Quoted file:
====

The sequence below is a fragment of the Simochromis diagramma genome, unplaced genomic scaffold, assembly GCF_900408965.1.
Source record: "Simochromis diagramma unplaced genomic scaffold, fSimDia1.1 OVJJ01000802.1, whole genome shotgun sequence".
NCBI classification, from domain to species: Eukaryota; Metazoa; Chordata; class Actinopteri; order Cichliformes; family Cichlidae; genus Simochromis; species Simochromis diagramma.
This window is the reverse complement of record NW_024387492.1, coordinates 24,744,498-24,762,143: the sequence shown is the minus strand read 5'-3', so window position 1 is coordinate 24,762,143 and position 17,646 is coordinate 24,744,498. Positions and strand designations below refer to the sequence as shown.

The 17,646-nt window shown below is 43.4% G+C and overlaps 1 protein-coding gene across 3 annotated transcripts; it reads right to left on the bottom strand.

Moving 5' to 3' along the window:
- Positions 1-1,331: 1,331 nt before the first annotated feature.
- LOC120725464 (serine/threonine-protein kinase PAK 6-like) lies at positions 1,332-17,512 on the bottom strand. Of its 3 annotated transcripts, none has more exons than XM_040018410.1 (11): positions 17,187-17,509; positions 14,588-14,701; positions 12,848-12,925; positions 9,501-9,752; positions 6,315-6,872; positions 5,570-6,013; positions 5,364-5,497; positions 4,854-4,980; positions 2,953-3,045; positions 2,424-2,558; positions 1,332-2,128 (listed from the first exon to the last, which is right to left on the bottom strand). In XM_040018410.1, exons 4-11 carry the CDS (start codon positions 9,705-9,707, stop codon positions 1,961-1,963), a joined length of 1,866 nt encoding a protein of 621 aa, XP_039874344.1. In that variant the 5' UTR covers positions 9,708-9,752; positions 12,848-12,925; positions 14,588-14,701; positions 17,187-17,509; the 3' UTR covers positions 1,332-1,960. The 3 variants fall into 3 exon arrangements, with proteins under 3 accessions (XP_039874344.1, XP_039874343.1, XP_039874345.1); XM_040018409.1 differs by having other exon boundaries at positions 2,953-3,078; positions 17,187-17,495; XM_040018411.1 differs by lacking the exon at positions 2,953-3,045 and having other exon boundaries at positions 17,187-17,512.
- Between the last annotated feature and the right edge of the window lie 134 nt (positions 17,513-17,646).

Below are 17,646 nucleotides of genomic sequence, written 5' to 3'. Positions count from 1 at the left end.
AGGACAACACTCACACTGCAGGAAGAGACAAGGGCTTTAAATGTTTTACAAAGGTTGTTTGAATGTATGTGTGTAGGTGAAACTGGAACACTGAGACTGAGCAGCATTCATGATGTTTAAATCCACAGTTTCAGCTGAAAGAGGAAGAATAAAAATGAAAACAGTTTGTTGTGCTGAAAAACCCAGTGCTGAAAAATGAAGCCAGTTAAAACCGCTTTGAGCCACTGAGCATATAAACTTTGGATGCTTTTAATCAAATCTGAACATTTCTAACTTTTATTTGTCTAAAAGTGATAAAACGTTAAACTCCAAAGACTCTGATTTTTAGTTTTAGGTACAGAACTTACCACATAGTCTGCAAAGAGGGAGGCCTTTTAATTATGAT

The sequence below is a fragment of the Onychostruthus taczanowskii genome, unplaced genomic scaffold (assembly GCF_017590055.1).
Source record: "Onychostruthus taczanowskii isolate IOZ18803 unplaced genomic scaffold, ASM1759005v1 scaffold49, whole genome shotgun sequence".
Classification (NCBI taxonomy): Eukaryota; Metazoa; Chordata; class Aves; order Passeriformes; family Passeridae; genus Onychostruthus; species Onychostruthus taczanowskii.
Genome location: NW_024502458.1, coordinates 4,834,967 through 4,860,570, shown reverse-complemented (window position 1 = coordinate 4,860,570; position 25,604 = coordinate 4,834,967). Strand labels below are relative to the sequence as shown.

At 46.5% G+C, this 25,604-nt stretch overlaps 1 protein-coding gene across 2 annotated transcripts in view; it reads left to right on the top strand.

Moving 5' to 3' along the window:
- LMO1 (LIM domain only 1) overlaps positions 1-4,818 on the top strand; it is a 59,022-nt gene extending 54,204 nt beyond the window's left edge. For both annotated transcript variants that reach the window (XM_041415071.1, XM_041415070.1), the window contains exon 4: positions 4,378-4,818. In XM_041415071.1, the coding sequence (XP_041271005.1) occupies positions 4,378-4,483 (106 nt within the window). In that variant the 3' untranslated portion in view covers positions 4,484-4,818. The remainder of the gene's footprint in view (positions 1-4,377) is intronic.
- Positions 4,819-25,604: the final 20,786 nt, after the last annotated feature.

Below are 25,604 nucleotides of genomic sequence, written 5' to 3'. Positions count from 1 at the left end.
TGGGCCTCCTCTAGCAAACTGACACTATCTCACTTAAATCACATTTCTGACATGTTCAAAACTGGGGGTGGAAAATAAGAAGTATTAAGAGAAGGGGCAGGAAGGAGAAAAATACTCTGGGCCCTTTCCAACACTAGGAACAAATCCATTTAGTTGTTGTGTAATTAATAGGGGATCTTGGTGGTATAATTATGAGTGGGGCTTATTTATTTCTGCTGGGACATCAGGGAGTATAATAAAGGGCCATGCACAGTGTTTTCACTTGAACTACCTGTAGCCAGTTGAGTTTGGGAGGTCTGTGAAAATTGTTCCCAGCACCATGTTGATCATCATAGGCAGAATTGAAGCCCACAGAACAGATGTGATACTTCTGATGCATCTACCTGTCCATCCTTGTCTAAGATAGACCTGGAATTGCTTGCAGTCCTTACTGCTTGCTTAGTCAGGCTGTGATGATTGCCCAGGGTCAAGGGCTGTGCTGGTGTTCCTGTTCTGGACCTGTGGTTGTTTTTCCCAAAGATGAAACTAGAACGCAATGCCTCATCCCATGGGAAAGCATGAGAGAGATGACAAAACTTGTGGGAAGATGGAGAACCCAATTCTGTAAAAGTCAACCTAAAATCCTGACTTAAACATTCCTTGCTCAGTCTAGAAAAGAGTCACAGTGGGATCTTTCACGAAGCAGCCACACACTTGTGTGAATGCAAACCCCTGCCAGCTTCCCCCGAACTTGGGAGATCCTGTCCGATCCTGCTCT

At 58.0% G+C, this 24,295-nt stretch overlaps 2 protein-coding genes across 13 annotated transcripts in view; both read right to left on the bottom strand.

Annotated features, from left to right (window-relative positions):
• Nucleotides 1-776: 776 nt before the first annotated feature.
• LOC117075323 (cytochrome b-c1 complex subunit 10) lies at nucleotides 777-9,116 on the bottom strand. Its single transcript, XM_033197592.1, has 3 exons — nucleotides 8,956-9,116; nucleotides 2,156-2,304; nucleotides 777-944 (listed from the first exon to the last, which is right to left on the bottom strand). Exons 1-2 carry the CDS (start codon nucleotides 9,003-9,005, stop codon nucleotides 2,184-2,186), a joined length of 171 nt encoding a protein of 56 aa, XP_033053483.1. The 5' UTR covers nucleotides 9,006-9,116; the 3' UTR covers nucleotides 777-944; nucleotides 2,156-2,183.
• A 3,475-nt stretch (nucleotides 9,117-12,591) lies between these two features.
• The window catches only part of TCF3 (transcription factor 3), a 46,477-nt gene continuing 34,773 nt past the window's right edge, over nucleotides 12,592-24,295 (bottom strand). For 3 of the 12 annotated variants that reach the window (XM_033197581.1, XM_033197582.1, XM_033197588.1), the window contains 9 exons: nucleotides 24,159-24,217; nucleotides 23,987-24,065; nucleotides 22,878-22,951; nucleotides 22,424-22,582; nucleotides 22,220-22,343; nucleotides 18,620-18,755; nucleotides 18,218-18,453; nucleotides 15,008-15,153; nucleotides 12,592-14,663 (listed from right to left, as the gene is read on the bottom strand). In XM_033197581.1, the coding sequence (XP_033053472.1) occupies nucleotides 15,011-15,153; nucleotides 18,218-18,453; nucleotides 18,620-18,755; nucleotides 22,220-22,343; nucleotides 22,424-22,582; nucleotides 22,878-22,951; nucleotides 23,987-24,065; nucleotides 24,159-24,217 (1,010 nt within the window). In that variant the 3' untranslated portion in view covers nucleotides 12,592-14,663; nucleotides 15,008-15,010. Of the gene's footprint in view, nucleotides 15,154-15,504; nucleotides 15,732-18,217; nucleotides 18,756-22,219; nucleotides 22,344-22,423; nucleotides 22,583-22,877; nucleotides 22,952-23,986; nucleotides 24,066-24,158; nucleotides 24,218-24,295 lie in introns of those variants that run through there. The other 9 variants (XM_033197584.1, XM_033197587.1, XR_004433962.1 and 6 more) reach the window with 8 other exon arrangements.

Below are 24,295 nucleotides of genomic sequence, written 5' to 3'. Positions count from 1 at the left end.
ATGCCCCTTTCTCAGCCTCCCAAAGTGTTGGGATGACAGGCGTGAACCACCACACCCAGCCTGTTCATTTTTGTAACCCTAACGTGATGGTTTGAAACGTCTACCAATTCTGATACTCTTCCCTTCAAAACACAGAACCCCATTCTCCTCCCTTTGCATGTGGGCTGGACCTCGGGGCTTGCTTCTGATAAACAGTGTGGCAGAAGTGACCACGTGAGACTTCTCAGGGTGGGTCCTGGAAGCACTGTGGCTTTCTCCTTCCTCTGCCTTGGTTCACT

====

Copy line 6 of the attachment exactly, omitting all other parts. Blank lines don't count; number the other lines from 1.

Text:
Moving 5' to 3' along the window: